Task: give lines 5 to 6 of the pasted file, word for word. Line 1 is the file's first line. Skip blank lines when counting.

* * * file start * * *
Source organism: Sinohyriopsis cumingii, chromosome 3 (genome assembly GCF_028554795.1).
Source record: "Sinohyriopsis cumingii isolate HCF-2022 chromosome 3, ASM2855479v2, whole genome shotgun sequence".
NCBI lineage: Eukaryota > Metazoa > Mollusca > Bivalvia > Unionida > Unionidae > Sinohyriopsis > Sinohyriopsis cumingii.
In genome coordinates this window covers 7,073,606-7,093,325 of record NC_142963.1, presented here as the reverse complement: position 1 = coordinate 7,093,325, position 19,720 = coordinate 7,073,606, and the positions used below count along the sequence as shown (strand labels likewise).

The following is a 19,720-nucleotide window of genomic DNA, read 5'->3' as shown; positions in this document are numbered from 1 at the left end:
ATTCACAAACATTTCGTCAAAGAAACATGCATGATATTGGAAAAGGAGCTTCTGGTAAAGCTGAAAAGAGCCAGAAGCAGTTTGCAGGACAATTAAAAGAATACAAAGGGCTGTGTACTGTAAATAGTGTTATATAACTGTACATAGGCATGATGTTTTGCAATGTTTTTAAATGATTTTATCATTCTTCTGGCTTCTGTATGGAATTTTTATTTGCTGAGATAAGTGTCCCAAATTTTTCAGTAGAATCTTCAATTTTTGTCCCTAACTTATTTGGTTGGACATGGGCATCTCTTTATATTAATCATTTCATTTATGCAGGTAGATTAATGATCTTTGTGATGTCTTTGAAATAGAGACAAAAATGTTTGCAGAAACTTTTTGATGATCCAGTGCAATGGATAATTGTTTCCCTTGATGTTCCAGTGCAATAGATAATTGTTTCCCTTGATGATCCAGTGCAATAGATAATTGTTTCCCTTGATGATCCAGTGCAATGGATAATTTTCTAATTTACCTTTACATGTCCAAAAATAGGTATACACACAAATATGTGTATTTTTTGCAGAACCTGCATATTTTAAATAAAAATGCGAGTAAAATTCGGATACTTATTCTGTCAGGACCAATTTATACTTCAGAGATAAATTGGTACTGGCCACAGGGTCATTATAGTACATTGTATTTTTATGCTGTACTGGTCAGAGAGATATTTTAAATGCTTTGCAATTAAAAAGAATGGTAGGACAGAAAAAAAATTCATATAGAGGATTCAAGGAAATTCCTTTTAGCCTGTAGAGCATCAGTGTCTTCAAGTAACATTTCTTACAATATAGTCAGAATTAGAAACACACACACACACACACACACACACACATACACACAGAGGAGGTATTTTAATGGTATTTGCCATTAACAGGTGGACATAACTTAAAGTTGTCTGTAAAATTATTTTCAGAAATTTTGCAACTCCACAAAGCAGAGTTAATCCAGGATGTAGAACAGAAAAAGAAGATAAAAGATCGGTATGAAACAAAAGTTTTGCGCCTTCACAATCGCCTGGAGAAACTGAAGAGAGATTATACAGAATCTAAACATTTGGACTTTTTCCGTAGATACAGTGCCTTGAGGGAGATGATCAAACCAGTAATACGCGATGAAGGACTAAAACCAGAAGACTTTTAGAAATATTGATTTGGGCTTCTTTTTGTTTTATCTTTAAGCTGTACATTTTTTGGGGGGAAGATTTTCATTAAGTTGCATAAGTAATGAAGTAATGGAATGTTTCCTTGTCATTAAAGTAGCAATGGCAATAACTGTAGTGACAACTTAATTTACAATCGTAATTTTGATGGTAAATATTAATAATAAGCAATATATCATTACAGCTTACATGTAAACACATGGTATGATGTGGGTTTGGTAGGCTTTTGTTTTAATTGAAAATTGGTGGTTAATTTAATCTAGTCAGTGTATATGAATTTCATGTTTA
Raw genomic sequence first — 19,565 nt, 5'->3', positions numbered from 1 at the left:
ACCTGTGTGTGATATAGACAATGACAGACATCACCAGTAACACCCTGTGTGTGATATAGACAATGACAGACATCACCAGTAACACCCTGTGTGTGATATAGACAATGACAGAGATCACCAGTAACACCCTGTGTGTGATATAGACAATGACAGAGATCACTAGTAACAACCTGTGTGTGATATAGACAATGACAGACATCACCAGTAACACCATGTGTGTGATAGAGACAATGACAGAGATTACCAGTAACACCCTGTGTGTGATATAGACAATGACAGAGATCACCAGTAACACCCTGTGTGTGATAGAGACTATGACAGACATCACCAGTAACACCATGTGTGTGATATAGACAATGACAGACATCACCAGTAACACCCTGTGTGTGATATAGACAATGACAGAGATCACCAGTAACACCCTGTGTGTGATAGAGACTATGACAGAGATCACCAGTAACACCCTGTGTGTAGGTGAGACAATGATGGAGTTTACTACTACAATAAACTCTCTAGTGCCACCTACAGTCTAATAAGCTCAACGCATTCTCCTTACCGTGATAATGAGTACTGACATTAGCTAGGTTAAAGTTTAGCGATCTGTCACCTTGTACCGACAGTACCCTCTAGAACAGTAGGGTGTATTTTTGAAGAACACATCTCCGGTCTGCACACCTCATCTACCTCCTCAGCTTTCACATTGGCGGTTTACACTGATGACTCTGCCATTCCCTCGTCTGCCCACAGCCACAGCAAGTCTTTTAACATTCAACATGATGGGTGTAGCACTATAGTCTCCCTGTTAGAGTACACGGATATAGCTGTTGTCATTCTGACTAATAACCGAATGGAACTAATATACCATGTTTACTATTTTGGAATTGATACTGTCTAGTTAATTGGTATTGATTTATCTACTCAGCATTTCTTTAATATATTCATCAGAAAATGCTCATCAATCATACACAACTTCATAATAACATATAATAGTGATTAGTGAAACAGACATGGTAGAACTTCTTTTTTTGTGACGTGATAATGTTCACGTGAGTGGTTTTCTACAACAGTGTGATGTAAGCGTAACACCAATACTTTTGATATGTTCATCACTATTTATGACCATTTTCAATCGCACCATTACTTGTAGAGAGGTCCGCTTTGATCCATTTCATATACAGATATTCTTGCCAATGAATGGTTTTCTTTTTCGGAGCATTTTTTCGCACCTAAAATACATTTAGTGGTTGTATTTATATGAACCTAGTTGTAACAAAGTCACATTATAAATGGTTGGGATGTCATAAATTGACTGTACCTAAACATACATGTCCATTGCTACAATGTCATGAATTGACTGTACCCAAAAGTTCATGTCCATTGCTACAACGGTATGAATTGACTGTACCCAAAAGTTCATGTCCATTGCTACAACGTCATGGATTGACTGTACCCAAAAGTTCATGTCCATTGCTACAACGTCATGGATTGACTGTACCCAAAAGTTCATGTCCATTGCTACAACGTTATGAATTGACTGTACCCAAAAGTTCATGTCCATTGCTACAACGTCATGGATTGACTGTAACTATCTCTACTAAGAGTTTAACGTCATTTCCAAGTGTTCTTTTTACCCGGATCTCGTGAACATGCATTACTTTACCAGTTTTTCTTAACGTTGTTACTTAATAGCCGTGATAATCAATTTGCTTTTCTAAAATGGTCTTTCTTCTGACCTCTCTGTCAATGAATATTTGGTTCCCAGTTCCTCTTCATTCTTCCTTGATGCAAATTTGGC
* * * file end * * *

The following is a 19,720-nucleotide window of genomic DNA, read 5'->3' as shown; positions in this document are numbered from 1 at the left end:
ATTCACAAACATTTCGTCAAAGAAACATGCATGATATTGGAAAAGGAGCTTCTGGTAAAGCTGAAAAGAGCCAGAAGCAGTTTGCAGGACAATTAAAAGAATACAAAGGGCTGTGTACTGTAAATAGTGTTATATAACTGTACATAGGCATGATGTTTTGCAATGTTTTTAAATGATTTTATCATTCTTCTGGCTTCTGTATGGAATTTTTATTTGCTGAGATAAGTGTCCCAAATTTTTCAGTAGAATCTTCAATTTTTGTCCCTAACTTATTTGGTTGGACATGGGCATCTCTTTATATTAATCATTTCATTTATGCAGGTAGATTAATGATCTTTGTGATGTCTTTGAAATAGAGACAAAAATGTTTGCAGAAACTTTTTGATGATCCAGTGCAATGGATAATTGTTTCCCTTGATGTTCCAGTGCAATAGATAATTGTTTCCCTTGATGATCCAGTGCAATAGATAATTGTTTCCCTTGATGATCCAGTGCAATGGATAATTTTCTAATTTACCTTTACATGTCCAAAAATAGGTATACACACAAATATGTGTATTTTTTGCAGAACCTGCATATTTTAAATAAAAATGCGAGTAAAATTCGGATACTTATTCTGTCAGGACCAATTTATACTTCAGAGATAAATTGGTACTGGCCACAGGGTCATTATAGTACATTGTATTTTTATGCTGTACTGGTCAGAGAGATATTTTAAATGCTTTGCAATTAAAAAGAATGGTAGGACAGAAAAAAAATTCATATAGAGGATTCAAGGAAATTCCTTTTAGCCTGTAGAGCATCAGTGTCTTCAAGTAACATTTCTTACAATATAGTCAGAATTAGAAACACACACACACACACACACACACACACATACACACAGAGGAGGTATTTTAATGGTATTTGCCATTAACAGGTGGACATAACTTAAAGTTGTCTGTAAAATTATTTTCAGAAATTTTGCAACTCCACAAAGCAGAGTTAATCCAGGATGTAGAACAGAAAAAGAAGATAAAAGATCGGTATGAAACAAAAGTTTTGCGCCTTCACAATCGCCTGGAGAAACTGAAGAGAGATTATACAGAATCTAAACATTTGGACTTTTTCCGTAGATACAGTGCCTTGAGGGAGATGATCAAACCAGTAATACGCGATGAAGGACTAAAACCAGAAGACTTTTAGAAATATTGATTTGGGCTTCTTTTTGTTTTATCTTTAAGCTGTACATTTTTTGGGGGGAAGATTTTCATTAAGTTGCATAAGTAATGAAGTAATGGAATGTTTCCTTGTCATTAAAGTAGCAATGGCAATAACTGTAGTGACAACTTAATTTACAATCGTAATTTTGATGGTAAATATTAATAATAAGCAATATATCATTACAGCTTACATGTAAACACATGGTATGATGTGGGTTTGGTAGGCTTTTGTTTTAATTGAAAATTGGTGGTTAATTTAATCTAGTCAGTGTATATGAATTTCATGTTTA